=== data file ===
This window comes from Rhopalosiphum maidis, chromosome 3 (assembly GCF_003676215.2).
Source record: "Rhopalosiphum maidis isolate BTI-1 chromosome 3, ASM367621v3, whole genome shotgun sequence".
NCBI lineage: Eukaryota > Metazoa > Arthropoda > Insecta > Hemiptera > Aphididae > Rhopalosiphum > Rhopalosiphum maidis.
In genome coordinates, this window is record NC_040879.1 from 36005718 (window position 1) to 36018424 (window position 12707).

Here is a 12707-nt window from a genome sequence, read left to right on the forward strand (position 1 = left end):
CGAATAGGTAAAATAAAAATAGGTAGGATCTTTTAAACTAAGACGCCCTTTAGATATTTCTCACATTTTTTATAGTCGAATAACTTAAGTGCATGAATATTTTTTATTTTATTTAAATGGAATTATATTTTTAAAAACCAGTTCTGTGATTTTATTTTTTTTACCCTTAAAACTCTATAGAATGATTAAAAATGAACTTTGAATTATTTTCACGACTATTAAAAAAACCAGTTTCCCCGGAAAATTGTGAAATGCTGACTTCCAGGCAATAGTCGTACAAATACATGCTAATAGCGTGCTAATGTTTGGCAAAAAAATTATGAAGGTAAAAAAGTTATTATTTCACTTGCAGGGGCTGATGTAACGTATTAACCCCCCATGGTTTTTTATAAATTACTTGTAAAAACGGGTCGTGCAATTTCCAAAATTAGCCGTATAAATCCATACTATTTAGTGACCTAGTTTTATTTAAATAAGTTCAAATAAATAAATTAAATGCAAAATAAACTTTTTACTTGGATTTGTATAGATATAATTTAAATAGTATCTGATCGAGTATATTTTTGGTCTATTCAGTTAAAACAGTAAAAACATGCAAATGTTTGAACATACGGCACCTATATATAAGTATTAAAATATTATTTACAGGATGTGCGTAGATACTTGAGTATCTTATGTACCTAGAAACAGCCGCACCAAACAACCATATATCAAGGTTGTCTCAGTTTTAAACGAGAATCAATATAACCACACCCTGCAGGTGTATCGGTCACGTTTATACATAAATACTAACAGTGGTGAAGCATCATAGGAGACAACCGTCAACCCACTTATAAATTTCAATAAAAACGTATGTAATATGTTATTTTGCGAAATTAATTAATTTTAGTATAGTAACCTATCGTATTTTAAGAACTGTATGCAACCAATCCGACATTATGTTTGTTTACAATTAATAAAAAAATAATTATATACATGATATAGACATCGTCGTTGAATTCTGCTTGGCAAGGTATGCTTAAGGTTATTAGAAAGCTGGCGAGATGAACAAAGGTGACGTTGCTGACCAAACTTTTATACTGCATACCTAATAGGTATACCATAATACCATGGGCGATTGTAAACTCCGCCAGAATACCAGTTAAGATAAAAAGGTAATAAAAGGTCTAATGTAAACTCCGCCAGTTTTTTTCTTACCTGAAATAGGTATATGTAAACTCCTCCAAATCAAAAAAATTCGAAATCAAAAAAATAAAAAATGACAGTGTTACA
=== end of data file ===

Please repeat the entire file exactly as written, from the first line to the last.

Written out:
This window comes from Rhopalosiphum maidis, chromosome 3 (assembly GCF_003676215.2).
Source record: "Rhopalosiphum maidis isolate BTI-1 chromosome 3, ASM367621v3, whole genome shotgun sequence".
NCBI lineage: Eukaryota > Metazoa > Arthropoda > Insecta > Hemiptera > Aphididae > Rhopalosiphum > Rhopalosiphum maidis.
In genome coordinates, this window is record NC_040879.1 from 36005718 (window position 1) to 36018424 (window position 12707).

Here is a 12707-nt window from a genome sequence, read left to right on the forward strand (position 1 = left end):
CGAATAGGTAAAATAAAAATAGGTAGGATCTTTTAAACTAAGACGCCCTTTAGATATTTCTCACATTTTTTATAGTCGAATAACTTAAGTGCATGAATATTTTTTATTTTATTTAAATGGAATTATATTTTTAAAAACCAGTTCTGTGATTTTATTTTTTTTACCCTTAAAACTCTATAGAATGATTAAAAATGAACTTTGAATTATTTTCACGACTATTAAAAAAACCAGTTTCCCCGGAAAATTGTGAAATGCTGACTTCCAGGCAATAGTCGTACAAATACATGCTAATAGCGTGCTAATGTTTGGCAAAAAAATTATGAAGGTAAAAAAGTTATTATTTCACTTGCAGGGGCTGATGTAACGTATTAACCCCCCATGGTTTTTTATAAATTACTTGTAAAAACGGGTCGTGCAATTTCCAAAATTAGCCGTATAAATCCATACTATTTAGTGACCTAGTTTTATTTAAATAAGTTCAAATAAATAAATTAAATGCAAAATAAACTTTTTACTTGGATTTGTATAGATATAATTTAAATAGTATCTGATCGAGTATATTTTTGGTCTATTCAGTTAAAACAGTAAAAACATGCAAATGTTTGAACATACGGCACCTATATATAAGTATTAAAATATTATTTACAGGATGTGCGTAGATACTTGAGTATCTTATGTACCTAGAAACAGCCGCACCAAACAACCATATATCAAGGTTGTCTCAGTTTTAAACGAGAATCAATATAACCACACCCTGCAGGTGTATCGGTCACGTTTATACATAAATACTAACAGTGGTGAAGCATCATAGGAGACAACCGTCAACCCACTTATAAATTTCAATAAAAACGTATGTAATATGTTATTTTGCGAAATTAATTAATTTTAGTATAGTAACCTATCGTATTTTAAGAACTGTATGCAACCAATCCGACATTATGTTTGTTTACAATTAATAAAAAAATAATTATATACATGATATAGACATCGTCGTTGAATTCTGCTTGGCAAGGTATGCTTAAGGTTATTAGAAAGCTGGCGAGATGAACAAAGGTGACGTTGCTGACCAAACTTTTATACTGCATACCTAATAGGTATACCATAATACCATGGGCGATTGTAAACTCCGCCAGAATACCAGTTAAGATAAAAAGGTAATAAAAGGTCTAATGTAAACTCCGCCAGTTTTTTTCTTACCTGAAATAGGTATATGTAAACTCCTCCAAATCAAAAAAATTCGAAATCAAAAAAATAAAAAATGACAGTGTTACA